By On the occasion of our 20th anniversary
By Gustavo Arellano
By R. Scott Moxley
By Alfonso Delgado
By Courtney Hamilton
By Joel Beers
By Peter Maguire
By Charles Lam
In fact, it's a 500-year-old combat discipline from Thailand known as the "art of the eight limbs" because it uses fists, elbows, knees, shins and feet to battle an opponent. He found a gym in North Hollywood, but he got lost in Van Nuys (who hasn't?) and wandered into a Muay Thai gym run by Vichai Supkitpol, known as Kru Rex to his students. Born in Thailand, Rex had started fighting when he was 14 and would eventually take part in more than 150 matches, winning the middleweight title in 1976.
Rex started working with Oyama and noticed the kid was smart and picked up things quickly. But he also knew the kid lived in Huntington Beach and figured he'd soon tire of the commute, especially since he was a full-time law student.
"But he showed up every night," Rex says. "Every night, that really surprised me."
Because Muay Thai teaches a person to use so many parts of the body as weapons, it leaves much of the body vulnerable to attack and requires an exceptional level of fitness to both attack and protect. Pain is an accepted outcome, and part of the training regimen is to toughen up the body through repeated punishment. The exposed midsection is pounded by and slapped at with leather gloves designed to toughen up the skin. The shin bones are hardened through cortical remodeling, a nice way of saying adherents kick a heavy bag countless times with their shins to cause calcification.
The pain didn't really bother Oyama as much as his impatience to fight. Rex preached "we get tired down here [out of the ring], so we don't get tired up there [in the ring]." Oyama just wanted to fight. Okay, Rex said, let's fight.
"We get in the ring, and I'm this guy who can bench almost 500 pounds, and this old guy is just kicking my ass," Oyama recalls. "And he's not really even trying. He's just toying with me, not even sweating hard. That's what brought me back—I wanted to learn."
What Rex taught him was that there were details and particulars to everything in life, even kicking someone's ass. These details could not be ignored or skated around, there was no "kind of." He taught him the gym was a place for attitude, but that attitude was not about talking trash.
"[It is] a place of respect and discipline," Rex says. "We're here to show how good we are, not to kill each other."
He taught Oyama to think of it as a sport, not a fight, so there would be distance, emotionally. One had to be relentless, but always under control. An angry fighter was a weakened fighter because he had lost his most valuable weapon: his mind.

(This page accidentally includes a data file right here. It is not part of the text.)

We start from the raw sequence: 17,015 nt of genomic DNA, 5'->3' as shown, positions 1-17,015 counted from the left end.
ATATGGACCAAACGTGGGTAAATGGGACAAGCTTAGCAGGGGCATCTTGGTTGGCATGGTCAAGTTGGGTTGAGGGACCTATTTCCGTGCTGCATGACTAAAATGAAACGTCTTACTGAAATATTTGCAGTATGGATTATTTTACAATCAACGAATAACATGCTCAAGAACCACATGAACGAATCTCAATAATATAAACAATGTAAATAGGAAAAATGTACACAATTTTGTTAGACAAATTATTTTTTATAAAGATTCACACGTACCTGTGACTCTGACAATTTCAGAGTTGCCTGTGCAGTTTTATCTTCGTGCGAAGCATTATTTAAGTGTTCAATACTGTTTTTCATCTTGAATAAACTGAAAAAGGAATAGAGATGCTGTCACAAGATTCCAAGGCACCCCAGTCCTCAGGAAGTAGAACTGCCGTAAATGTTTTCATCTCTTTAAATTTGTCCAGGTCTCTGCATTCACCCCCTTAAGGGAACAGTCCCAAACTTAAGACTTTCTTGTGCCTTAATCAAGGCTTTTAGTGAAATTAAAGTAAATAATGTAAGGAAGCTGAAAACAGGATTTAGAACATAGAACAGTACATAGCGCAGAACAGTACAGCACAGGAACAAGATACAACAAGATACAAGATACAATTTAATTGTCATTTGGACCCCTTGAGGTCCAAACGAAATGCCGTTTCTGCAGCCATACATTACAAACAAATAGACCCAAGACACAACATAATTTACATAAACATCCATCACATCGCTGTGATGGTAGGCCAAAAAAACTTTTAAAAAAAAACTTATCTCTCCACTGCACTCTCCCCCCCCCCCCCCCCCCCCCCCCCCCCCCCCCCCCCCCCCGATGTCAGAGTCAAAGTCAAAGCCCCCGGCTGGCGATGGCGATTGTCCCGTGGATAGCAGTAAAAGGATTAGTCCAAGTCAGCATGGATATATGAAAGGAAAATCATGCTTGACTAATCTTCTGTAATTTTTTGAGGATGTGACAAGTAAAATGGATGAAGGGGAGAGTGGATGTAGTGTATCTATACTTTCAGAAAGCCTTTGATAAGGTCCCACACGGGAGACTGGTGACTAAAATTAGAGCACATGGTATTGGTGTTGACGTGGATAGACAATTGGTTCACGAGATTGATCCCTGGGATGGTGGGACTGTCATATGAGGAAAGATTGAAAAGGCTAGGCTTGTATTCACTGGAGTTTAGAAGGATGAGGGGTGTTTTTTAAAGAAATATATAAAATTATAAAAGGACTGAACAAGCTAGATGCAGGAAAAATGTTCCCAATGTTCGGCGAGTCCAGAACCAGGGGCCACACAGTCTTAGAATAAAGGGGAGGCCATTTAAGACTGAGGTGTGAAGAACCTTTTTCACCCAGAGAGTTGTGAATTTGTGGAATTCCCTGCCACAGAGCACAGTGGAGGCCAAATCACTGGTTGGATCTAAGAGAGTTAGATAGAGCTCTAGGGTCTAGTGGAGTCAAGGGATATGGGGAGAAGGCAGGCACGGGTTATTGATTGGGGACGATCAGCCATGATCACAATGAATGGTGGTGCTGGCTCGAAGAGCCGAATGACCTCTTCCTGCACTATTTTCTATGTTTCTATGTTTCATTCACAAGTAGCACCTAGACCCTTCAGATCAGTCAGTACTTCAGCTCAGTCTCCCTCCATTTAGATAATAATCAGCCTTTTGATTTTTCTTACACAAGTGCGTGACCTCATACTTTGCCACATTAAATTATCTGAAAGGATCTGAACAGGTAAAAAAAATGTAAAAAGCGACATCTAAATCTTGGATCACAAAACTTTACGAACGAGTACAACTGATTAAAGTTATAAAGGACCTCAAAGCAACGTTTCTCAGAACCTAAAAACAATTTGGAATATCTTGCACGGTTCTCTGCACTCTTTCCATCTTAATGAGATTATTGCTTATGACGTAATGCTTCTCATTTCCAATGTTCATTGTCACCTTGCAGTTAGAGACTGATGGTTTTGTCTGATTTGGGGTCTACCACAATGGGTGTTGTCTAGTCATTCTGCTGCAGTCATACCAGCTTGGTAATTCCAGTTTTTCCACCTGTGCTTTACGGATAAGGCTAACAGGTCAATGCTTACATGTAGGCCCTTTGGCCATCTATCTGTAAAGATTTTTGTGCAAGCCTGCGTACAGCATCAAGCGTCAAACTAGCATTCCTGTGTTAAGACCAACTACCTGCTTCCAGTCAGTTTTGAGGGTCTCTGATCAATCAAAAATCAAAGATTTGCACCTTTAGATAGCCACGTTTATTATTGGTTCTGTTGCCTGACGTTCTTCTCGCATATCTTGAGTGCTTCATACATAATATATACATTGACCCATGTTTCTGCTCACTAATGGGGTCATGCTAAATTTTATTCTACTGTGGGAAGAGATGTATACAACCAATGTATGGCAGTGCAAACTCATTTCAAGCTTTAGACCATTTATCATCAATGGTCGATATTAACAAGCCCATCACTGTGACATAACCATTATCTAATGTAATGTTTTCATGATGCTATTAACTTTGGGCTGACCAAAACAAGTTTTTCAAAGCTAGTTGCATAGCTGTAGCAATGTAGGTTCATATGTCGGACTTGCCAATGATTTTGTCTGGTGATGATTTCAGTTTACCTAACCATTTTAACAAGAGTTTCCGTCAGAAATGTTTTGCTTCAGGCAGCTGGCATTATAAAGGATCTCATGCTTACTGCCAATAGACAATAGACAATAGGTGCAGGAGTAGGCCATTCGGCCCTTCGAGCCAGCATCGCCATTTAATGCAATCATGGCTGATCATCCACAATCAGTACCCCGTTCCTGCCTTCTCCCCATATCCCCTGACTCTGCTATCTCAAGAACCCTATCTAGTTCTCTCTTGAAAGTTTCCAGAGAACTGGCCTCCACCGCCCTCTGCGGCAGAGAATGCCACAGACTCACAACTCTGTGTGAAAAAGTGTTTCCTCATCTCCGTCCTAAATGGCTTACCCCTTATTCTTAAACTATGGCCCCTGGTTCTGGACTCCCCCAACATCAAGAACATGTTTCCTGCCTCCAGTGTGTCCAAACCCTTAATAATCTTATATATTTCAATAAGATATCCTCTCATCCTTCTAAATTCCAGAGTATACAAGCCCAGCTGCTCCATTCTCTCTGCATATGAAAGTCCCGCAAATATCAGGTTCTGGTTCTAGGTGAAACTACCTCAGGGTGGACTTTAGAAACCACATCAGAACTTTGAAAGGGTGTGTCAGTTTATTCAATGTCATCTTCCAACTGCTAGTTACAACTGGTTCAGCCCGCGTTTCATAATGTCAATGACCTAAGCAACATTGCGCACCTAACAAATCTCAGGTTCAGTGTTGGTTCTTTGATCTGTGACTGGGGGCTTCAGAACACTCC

"Angry fighters make mistakes," Rex says. "You don't get mad, and your mind is clear. You see things. I always tried to make my opponent angry. I told Colin, 'Be a nice guy in the ring; always give back what they give you.'"
Oyama still teaches much of what he learned those first few months with Rex, whether it was conditioning, mobility—"I don't want some big steroid monkey. Rex taught me if you're moving, you're not getting hit. All my fighters can move"—or controlling one's emotion. When he was on his own, he would encourage his fighters to smirk at their opponents to make their blood boil and turn off their brains.
In his first fight, Oyama "beat up [his opponent] pretty good," Rex says.
He graduated from law school and passed the bar in California and Hawaii in 1996, but he had soured on becoming an attorney. "No offense," Oyama says, "but I can't think of a profession where I could find a greater number of assholes than attorneys."
Rex asked if he would train an amateur named Rob McCullough who had a title fight coming up. Oyama agreed, and McCullough won. Oyama thought that began and ended his career as a trainer, but when he went to watch McCullough again, "he got his ass kicked." McCullough asked Oyama to work with him again, and he agreed. (McCullough would go on to success as a professional—winning a title with the now-defunct World Extreme Cagefighting—with a style in the ring that included a tendency to smirk.)
McCullough led to another fighter and another, until he had a stable of them, and then a gym. McCullough also led to Ortiz.
"Rob brought him in," Oyama says. "[Tito] was just this raw talent with no discipline. We worked on giving him structure, day after day. One thing he did well was listen, and he's good at executing the plan, and he worked hard. Toward the end, he stopped throwing up so much."
Ortiz would flourish with Oyama. It was while preparing for a fight in Big Bear that Oyama met Jackson, who'd been brought up to train with Ortiz almost as an afterthought. One night, bored with nothing to do, Oyama suggested everyone go to the gym. While there, he noticed Jackson and asked his name.
"He said, 'They call me Rampage,'" recalls Oyama with a bemused expression that rarely leaves him. "I said 'Oh, okay, what are you rampaging against?'"